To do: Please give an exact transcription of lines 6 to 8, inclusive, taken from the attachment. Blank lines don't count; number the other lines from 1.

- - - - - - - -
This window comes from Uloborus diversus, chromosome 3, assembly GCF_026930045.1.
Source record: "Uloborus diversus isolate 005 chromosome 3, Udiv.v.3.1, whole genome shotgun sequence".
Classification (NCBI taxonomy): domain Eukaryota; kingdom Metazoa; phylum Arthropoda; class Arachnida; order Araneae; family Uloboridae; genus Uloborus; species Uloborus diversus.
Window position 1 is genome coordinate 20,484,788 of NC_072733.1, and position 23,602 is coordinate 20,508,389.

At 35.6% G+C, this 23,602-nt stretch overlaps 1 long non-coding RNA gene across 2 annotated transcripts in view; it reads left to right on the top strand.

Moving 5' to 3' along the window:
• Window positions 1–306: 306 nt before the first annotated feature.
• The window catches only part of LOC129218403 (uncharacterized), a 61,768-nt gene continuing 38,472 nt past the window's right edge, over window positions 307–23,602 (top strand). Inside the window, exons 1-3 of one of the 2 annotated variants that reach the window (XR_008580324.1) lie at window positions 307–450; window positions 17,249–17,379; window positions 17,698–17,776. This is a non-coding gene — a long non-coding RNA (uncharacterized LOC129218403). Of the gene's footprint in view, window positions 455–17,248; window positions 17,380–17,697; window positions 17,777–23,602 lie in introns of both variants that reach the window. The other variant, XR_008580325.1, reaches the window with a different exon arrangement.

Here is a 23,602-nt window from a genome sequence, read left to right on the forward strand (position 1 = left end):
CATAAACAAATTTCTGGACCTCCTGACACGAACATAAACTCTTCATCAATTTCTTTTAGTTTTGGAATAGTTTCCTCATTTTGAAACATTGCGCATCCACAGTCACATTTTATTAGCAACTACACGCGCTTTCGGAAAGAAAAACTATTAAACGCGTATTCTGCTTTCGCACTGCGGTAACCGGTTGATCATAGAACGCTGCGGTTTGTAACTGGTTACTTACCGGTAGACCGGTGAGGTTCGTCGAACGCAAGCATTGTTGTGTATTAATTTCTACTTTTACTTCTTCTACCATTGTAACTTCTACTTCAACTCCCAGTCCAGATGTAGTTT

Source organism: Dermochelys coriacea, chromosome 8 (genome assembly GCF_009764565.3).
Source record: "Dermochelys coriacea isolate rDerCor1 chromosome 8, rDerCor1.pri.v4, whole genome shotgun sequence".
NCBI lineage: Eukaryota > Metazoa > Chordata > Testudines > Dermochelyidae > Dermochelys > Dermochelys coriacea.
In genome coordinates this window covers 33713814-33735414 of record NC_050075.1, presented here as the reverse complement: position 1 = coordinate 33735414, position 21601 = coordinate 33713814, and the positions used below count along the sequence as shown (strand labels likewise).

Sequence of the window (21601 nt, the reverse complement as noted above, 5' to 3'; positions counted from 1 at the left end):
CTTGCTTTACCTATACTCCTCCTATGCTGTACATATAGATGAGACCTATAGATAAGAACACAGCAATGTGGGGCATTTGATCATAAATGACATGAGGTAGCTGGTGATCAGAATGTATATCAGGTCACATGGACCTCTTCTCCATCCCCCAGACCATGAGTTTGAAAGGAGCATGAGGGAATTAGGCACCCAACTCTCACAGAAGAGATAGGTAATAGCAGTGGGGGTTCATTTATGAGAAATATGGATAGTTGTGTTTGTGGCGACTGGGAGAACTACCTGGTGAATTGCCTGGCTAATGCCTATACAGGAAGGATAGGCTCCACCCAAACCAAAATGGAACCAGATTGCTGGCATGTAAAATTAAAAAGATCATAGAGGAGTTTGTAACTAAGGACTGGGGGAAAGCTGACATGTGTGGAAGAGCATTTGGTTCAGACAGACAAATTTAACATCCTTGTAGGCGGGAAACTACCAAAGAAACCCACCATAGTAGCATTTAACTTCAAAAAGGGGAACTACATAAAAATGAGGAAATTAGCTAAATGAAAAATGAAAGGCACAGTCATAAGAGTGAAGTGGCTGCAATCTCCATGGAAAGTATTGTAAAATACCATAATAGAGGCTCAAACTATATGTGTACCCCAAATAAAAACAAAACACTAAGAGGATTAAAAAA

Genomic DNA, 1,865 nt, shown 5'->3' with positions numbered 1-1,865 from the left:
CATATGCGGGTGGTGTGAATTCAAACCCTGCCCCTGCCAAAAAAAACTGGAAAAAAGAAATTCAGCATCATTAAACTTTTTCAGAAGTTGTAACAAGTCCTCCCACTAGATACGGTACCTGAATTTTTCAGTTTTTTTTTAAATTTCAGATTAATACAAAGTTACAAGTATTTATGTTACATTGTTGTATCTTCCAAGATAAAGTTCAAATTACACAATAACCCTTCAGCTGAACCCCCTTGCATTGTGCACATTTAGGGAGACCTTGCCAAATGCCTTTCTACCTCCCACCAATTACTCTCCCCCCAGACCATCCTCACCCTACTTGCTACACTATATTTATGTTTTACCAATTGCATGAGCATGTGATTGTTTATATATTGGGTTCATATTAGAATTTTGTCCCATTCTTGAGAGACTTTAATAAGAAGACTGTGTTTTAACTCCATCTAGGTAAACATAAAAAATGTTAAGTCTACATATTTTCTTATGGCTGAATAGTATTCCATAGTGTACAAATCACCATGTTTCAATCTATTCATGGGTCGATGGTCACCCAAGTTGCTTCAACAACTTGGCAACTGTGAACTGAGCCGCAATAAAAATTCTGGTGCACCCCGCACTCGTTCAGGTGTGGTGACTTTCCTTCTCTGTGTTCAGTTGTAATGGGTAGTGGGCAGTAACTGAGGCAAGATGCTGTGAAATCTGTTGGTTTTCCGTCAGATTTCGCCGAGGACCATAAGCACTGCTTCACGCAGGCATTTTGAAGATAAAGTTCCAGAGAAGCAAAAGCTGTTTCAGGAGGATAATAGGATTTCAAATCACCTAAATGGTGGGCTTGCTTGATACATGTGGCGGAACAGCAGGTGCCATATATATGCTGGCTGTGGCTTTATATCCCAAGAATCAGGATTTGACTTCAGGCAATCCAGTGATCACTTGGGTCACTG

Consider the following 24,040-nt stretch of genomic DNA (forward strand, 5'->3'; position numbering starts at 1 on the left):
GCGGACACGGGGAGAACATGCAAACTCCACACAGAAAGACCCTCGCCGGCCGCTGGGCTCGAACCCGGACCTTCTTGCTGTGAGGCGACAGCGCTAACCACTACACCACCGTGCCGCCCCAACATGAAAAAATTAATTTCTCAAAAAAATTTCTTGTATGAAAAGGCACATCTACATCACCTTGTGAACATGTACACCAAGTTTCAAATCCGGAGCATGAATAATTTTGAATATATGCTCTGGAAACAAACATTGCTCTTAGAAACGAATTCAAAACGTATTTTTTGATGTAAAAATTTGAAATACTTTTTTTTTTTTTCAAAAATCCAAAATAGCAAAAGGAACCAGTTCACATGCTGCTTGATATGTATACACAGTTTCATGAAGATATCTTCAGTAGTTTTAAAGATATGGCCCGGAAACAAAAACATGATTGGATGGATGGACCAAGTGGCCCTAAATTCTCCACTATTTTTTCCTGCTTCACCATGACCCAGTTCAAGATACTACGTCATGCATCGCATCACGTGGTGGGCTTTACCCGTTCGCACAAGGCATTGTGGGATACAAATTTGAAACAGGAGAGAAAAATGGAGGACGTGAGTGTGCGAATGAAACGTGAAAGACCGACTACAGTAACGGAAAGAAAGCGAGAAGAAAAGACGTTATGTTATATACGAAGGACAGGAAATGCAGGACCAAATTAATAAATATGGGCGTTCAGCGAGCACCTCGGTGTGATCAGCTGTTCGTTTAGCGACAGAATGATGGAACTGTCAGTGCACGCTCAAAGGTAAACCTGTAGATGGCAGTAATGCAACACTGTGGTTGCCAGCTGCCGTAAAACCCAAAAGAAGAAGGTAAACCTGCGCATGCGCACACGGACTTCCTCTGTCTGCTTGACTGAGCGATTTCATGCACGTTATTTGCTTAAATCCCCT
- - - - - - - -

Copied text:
Moving 5' to 3' along the window:
• Window positions 1–306: 306 nt before the first annotated feature.
• The window catches only part of LOC129218403 (uncharacterized), a 61,768-nt gene continuing 38,472 nt past the window's right edge, over window positions 307–23,602 (top strand). Inside the window, exons 1-3 of one of the 2 annotated variants that reach the window (XR_008580324.1) lie at window positions 307–450; window positions 17,249–17,379; window positions 17,698–17,776. This is a non-coding gene — a long non-coding RNA (uncharacterized LOC129218403). Of the gene's footprint in view, window positions 455–17,248; window positions 17,380–17,697; window positions 17,777–23,602 lie in introns of both variants that reach the window. The other variant, XR_008580325.1, reaches the window with a different exon arrangement.